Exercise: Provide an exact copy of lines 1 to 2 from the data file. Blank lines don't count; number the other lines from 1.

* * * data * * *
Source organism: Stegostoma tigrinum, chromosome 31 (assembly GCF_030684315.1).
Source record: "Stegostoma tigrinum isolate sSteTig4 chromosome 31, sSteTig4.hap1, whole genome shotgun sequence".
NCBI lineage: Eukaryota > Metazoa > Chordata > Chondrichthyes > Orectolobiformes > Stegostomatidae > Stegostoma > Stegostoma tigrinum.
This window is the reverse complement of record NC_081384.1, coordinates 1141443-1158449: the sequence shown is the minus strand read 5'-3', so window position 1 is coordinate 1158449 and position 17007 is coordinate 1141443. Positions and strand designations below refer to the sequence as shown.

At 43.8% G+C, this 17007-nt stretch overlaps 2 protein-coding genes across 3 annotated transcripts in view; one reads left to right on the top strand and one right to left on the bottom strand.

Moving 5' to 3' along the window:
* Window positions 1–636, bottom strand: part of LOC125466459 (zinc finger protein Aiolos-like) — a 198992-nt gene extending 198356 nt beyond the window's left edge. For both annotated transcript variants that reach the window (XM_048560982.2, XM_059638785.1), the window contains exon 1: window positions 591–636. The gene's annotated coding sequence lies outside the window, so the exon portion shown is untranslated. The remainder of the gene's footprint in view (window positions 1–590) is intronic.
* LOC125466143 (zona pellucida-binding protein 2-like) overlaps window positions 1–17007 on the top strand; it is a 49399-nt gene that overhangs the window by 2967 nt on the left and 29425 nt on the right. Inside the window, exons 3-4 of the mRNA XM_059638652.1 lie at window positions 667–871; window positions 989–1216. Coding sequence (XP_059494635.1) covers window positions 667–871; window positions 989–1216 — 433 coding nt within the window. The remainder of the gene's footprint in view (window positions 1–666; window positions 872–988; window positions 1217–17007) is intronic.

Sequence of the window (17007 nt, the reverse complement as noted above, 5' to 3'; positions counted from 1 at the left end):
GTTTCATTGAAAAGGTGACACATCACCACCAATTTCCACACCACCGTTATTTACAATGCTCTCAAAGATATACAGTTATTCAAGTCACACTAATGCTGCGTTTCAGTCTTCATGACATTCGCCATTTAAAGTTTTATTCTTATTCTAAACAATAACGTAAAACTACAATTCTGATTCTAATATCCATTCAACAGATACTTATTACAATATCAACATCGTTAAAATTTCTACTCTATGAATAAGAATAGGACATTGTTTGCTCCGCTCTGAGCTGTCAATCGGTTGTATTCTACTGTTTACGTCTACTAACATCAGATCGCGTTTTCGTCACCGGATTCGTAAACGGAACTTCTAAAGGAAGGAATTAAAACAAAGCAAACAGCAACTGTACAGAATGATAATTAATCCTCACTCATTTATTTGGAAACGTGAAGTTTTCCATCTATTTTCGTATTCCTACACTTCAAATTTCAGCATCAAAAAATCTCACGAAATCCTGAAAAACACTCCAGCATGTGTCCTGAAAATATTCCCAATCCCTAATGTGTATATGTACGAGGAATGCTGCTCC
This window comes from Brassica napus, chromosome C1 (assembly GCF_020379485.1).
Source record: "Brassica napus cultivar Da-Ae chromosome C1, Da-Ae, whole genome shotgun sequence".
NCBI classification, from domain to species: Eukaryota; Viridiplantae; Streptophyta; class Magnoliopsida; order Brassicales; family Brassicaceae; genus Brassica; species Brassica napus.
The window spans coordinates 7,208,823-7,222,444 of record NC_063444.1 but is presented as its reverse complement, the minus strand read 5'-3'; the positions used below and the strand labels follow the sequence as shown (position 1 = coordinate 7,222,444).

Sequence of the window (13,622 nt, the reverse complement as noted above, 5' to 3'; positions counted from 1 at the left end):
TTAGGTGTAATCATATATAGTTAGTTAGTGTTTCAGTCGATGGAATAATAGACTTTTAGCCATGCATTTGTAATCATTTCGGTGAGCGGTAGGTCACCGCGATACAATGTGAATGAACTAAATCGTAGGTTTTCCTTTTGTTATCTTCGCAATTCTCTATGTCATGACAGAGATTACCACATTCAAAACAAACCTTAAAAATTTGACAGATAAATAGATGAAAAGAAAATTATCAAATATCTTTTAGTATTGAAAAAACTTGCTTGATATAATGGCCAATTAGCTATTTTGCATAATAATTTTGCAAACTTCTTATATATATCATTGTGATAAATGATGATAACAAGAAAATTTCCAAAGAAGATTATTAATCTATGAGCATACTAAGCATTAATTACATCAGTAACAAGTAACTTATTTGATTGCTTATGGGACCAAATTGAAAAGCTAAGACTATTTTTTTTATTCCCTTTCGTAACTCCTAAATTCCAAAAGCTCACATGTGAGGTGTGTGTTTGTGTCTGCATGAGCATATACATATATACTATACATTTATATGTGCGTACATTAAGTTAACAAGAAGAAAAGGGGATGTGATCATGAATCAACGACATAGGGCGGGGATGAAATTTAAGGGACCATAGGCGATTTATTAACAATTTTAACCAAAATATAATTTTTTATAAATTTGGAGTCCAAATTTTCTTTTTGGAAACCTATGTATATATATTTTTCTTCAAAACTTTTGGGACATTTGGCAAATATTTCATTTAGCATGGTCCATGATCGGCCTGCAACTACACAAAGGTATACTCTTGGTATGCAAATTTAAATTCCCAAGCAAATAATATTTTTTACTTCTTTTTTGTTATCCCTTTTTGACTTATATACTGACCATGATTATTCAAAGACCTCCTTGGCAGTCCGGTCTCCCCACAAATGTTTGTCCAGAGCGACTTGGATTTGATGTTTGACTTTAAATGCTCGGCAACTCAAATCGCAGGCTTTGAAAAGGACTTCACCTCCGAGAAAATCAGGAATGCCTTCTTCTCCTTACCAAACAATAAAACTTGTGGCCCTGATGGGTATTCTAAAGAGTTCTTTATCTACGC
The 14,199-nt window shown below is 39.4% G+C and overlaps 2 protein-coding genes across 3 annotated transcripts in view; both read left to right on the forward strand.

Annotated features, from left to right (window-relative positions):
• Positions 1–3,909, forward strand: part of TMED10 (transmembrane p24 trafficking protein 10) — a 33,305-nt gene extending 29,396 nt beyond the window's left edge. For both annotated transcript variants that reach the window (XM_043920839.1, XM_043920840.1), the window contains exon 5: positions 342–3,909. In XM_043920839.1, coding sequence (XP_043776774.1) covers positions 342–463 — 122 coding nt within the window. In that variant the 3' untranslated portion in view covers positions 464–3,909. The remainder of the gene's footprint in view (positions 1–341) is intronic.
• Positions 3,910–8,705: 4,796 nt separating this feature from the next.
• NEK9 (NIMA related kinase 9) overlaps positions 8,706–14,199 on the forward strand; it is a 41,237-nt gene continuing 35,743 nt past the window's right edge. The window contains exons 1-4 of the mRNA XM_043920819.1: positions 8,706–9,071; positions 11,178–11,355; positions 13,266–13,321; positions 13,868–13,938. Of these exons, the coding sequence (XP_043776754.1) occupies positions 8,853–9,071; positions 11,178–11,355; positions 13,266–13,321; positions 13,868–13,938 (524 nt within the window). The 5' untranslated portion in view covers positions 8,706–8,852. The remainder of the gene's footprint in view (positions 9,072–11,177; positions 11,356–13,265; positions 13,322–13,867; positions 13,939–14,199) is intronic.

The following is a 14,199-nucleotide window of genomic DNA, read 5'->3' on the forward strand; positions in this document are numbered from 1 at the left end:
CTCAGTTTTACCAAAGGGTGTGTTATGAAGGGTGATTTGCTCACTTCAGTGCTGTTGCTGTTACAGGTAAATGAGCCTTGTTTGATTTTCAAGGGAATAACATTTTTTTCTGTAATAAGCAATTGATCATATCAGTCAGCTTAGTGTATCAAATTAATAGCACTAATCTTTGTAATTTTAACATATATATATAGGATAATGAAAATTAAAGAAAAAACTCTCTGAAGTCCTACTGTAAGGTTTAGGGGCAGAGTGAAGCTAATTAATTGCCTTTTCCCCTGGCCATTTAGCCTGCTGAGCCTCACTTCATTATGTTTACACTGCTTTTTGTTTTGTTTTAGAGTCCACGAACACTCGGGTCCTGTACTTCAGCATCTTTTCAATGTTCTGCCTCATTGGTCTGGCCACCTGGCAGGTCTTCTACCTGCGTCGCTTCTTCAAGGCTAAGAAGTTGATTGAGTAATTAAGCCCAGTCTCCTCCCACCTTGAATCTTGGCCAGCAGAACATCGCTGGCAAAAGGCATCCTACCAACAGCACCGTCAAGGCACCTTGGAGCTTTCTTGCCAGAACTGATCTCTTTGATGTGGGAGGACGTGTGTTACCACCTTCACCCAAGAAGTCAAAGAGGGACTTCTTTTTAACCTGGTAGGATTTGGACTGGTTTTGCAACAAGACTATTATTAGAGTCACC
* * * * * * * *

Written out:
Source organism: Stegostoma tigrinum, chromosome 31 (assembly GCF_030684315.1).
Source record: "Stegostoma tigrinum isolate sSteTig4 chromosome 31, sSteTig4.hap1, whole genome shotgun sequence".